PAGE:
For the next year, Duke learned an entirely new set of skills. His time at Edwards was much different from his training at Moody. Test pilot school was about precision flying and high-altitude control techniques. Duke’s favorite was the “zoom maneuver,” a stomach-churning climb in an F-104 Starfighter to 90,000 feet, an altitude that offered Duke a clear view of the curvature of the earth. While at Edwards, Duke was part supersonic pilot, part guinea pig. He was subjected to stress tests and anti-gravity training, and often flew training missions while connected to EKGs and respirators that sent data to a small recorder attached to his flight suit.

During this time, Duke was also experiencing another brand-new situation: family life. In March of 1965, Charlie and his wife, Dotty, whom he’d married while in graduate school, welcomed their first son, Charles III. Duke felt he was living the dream—he was a husband and a father, and training to become an astronaut.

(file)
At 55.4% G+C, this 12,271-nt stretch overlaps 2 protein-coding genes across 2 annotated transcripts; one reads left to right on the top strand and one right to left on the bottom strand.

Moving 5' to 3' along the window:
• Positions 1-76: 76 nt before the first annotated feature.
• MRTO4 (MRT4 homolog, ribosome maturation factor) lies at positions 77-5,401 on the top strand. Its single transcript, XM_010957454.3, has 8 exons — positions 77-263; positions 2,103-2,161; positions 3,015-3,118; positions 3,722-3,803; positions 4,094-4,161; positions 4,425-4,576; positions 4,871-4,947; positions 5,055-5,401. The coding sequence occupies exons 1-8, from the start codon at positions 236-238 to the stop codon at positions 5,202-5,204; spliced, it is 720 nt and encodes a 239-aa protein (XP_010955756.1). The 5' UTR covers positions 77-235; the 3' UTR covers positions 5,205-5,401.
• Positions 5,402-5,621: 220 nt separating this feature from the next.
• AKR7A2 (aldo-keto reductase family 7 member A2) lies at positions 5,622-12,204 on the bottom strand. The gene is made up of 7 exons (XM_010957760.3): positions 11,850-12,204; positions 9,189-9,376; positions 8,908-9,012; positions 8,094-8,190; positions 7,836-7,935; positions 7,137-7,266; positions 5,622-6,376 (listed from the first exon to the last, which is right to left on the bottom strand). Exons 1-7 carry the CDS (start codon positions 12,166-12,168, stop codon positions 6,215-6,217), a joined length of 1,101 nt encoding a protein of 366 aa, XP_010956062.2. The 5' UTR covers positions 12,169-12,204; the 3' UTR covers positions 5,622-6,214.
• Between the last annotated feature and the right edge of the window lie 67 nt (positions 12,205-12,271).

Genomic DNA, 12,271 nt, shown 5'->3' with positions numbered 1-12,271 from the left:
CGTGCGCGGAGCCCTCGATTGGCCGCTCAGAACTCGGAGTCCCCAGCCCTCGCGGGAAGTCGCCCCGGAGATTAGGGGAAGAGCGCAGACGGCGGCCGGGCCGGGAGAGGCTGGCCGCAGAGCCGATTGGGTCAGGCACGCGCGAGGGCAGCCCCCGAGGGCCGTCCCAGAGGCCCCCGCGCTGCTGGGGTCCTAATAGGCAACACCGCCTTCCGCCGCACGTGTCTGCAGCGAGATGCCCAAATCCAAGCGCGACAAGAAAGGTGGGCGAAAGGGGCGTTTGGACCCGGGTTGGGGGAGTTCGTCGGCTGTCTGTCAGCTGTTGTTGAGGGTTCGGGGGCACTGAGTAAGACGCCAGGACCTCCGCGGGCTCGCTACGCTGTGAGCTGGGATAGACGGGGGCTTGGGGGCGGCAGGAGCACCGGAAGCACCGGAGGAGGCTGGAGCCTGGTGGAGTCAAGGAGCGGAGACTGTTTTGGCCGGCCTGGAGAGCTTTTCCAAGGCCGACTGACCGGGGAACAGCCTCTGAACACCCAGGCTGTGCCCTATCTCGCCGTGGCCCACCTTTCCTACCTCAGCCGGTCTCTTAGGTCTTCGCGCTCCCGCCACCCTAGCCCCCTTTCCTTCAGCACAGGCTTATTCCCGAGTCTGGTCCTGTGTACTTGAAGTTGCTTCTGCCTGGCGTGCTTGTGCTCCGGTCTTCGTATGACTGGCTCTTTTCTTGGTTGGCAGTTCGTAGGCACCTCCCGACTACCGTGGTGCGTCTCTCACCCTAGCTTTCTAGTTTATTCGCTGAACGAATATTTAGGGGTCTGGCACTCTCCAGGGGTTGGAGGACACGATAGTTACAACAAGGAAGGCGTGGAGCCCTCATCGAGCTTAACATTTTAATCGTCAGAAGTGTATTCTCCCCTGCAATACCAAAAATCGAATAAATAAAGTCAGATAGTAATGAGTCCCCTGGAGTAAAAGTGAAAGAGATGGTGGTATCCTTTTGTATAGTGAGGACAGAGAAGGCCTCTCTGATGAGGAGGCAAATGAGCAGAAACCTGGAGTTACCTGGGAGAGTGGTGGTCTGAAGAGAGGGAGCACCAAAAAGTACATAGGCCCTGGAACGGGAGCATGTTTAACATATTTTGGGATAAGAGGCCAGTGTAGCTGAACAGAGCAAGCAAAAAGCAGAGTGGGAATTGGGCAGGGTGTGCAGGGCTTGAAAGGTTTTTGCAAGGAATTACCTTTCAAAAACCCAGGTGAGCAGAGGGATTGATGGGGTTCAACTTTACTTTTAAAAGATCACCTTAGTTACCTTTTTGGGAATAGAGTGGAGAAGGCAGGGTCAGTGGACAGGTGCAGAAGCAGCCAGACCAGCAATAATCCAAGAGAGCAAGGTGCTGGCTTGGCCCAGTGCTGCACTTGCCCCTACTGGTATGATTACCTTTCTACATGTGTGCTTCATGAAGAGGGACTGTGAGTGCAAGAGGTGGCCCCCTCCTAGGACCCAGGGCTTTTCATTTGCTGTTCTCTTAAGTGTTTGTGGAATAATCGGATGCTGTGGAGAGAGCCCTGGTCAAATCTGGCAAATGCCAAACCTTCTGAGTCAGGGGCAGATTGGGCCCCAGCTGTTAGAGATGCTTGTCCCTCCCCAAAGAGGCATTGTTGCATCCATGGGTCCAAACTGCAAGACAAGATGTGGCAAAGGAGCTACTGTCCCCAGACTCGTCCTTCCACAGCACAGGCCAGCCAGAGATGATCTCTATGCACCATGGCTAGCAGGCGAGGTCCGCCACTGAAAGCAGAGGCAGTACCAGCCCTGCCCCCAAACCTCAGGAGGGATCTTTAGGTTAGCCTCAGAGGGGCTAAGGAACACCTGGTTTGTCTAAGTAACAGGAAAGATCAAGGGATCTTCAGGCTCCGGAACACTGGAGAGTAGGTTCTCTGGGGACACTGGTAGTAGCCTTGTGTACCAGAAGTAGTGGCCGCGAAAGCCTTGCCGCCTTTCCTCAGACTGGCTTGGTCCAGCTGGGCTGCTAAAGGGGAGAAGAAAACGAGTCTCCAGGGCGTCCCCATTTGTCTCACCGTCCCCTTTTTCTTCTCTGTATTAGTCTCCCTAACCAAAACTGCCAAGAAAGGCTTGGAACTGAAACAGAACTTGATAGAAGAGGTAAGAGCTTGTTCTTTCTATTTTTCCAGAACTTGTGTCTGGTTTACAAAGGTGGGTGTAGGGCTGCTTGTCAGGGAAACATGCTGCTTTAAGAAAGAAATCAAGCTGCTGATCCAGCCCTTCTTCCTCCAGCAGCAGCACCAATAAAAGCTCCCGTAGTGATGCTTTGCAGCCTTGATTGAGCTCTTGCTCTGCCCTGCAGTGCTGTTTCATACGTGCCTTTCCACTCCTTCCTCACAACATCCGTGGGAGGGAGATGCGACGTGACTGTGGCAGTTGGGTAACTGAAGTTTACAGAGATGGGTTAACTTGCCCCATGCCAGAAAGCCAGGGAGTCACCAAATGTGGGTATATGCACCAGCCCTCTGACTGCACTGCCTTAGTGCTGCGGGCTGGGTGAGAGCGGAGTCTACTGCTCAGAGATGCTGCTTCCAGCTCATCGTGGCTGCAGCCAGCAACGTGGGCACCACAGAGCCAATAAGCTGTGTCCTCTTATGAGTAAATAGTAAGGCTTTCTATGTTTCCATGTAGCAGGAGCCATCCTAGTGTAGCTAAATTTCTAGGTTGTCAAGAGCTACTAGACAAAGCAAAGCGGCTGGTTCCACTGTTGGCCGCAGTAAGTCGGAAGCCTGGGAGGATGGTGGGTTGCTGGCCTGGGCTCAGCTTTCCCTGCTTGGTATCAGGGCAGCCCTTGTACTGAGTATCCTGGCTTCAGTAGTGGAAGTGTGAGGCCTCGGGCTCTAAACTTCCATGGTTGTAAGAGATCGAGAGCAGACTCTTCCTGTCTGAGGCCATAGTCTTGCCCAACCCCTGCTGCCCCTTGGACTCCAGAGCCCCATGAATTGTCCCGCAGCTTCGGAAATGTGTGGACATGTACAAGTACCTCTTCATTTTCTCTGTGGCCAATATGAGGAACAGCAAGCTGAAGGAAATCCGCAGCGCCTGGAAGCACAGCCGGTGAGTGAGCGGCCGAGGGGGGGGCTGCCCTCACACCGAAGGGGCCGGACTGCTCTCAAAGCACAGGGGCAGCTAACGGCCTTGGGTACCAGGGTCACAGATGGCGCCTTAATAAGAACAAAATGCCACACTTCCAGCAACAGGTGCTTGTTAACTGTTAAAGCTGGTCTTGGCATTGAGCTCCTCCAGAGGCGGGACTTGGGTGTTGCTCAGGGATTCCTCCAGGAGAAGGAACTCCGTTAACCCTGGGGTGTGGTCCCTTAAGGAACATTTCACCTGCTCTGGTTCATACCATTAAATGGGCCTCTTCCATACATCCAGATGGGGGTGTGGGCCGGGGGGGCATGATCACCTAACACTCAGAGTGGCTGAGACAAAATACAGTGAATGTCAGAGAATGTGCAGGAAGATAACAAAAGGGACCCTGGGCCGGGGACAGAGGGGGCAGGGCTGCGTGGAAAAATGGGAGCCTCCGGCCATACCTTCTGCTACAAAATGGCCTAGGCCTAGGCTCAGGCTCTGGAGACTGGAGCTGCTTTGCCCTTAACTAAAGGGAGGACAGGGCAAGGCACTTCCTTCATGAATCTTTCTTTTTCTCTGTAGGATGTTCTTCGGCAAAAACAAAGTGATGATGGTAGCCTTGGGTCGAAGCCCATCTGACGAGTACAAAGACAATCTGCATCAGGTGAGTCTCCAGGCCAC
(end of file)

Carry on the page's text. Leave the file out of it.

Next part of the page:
Upon graduating from test pilot school, Duke was assigned to stay on as an instructor. This was fine with him; he loved flying, and working for an American hero like Yeager was an honor. But part of Duke was still yearning to be an astronaut—that was the reason he’d gone to test pilot school in the first place. By the time Duke graduated, NASA had already selected another group of astronauts, Group 4, and it was unknown if, and when, another selection would be made. Then, on a Sunday afternoon in the fall of 1965, Duke glanced at the front page of the Los Angeles Times and saw an article detailing NASA’s search for a new group of astronauts. Duke was one of 5,000 who applied and one of less than 150 selected for further consideration. After a series of tests and interviews, he was accepted as one of 19 men who would make up NASA’s Astronaut Group 5.